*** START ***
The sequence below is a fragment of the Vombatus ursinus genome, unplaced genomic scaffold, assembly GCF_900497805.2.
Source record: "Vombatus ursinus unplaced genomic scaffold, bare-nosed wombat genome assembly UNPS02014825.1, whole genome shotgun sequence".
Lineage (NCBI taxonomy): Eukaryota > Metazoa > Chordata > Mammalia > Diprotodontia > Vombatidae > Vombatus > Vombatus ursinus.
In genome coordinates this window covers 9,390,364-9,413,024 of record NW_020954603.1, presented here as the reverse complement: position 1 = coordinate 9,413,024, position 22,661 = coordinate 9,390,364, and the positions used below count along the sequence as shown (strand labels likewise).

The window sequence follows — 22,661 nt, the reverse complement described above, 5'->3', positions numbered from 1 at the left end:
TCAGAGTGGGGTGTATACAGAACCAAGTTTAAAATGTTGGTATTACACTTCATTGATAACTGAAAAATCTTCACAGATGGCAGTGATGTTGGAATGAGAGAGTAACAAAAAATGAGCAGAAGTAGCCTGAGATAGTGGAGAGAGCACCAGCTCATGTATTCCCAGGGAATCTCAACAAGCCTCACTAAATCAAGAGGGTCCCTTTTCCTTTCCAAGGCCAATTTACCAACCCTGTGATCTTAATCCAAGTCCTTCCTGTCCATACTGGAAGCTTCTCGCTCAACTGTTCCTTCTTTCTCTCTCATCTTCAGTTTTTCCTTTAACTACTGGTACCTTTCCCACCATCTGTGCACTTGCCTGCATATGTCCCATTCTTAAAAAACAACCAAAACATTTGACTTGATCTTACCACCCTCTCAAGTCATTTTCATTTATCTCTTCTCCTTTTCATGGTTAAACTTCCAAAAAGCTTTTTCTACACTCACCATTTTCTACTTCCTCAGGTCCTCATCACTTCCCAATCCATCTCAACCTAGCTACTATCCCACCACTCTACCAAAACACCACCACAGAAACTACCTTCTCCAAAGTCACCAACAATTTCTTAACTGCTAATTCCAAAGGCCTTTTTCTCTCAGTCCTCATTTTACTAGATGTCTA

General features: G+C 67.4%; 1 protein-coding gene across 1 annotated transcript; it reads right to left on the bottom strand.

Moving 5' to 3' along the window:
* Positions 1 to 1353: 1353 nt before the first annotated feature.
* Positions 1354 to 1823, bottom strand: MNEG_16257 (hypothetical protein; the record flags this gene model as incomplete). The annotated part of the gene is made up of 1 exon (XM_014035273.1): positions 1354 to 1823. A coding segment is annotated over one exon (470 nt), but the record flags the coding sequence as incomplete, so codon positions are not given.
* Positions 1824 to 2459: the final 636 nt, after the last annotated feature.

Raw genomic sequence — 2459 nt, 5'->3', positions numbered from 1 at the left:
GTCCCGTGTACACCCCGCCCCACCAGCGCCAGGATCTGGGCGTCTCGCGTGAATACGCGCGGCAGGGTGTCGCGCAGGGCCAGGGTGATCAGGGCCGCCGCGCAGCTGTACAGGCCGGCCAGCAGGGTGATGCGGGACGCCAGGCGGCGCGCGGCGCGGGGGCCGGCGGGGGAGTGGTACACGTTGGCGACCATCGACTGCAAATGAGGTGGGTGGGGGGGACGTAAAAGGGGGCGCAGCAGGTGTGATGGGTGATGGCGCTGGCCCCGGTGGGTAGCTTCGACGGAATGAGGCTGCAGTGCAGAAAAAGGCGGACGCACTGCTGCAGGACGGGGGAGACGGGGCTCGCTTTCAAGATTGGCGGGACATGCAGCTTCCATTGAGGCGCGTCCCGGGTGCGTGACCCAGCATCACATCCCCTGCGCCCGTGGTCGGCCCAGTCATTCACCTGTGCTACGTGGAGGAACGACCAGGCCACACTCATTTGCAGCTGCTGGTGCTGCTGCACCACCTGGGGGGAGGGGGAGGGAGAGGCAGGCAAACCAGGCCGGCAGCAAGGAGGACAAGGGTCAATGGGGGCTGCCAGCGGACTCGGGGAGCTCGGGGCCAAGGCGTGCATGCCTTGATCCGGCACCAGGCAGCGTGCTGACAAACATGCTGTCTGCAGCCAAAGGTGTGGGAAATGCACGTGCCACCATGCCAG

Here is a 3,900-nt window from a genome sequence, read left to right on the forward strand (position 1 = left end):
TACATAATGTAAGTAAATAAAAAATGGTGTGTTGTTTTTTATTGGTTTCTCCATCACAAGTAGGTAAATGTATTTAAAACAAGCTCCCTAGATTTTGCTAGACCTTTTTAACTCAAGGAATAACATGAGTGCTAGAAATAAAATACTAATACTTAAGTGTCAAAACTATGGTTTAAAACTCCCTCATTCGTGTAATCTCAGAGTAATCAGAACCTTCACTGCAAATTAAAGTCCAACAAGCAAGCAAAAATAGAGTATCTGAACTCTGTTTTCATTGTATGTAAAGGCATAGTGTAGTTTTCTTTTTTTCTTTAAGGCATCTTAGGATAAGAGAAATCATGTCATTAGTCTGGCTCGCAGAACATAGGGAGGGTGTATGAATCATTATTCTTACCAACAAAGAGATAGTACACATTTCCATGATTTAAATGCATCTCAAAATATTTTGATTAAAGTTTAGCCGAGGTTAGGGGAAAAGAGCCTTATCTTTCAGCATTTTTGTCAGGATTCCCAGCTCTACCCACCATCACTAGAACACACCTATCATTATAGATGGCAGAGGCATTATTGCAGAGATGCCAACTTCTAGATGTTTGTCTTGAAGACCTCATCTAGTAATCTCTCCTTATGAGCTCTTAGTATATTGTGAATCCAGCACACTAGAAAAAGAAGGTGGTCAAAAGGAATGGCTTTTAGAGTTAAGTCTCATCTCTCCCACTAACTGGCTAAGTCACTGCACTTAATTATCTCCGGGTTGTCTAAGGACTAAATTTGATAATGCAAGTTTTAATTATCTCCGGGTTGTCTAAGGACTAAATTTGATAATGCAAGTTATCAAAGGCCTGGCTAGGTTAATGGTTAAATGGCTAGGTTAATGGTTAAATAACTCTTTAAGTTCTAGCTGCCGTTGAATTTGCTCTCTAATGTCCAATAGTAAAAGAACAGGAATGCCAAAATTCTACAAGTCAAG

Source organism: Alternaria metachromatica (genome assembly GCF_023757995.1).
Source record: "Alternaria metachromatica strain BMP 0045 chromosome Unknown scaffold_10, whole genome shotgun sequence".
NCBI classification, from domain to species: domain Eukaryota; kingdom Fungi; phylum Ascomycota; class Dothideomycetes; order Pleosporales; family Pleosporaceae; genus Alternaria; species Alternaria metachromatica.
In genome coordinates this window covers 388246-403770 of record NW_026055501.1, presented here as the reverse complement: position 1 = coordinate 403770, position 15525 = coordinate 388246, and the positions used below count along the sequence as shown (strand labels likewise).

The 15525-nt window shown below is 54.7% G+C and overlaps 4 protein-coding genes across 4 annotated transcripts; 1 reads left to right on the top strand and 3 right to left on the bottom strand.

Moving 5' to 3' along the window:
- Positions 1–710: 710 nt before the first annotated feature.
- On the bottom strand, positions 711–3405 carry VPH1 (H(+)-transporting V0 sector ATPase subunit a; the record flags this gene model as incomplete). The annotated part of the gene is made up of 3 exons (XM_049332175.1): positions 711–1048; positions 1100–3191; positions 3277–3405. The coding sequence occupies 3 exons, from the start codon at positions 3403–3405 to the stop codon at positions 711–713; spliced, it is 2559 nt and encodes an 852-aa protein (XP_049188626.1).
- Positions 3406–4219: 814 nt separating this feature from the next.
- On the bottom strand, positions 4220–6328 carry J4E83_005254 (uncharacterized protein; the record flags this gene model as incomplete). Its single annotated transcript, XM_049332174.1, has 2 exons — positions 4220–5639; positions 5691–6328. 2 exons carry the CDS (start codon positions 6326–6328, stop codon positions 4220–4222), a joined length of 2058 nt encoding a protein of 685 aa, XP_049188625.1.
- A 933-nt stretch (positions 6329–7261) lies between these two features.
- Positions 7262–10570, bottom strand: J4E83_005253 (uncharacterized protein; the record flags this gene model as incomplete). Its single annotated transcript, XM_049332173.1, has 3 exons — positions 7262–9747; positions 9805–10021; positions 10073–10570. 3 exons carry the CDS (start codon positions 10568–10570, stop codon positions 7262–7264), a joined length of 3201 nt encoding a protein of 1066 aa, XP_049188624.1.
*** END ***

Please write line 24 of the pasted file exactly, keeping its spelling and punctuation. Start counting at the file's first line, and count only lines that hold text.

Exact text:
- Positions 3406–4219: 814 nt separating this feature from the next.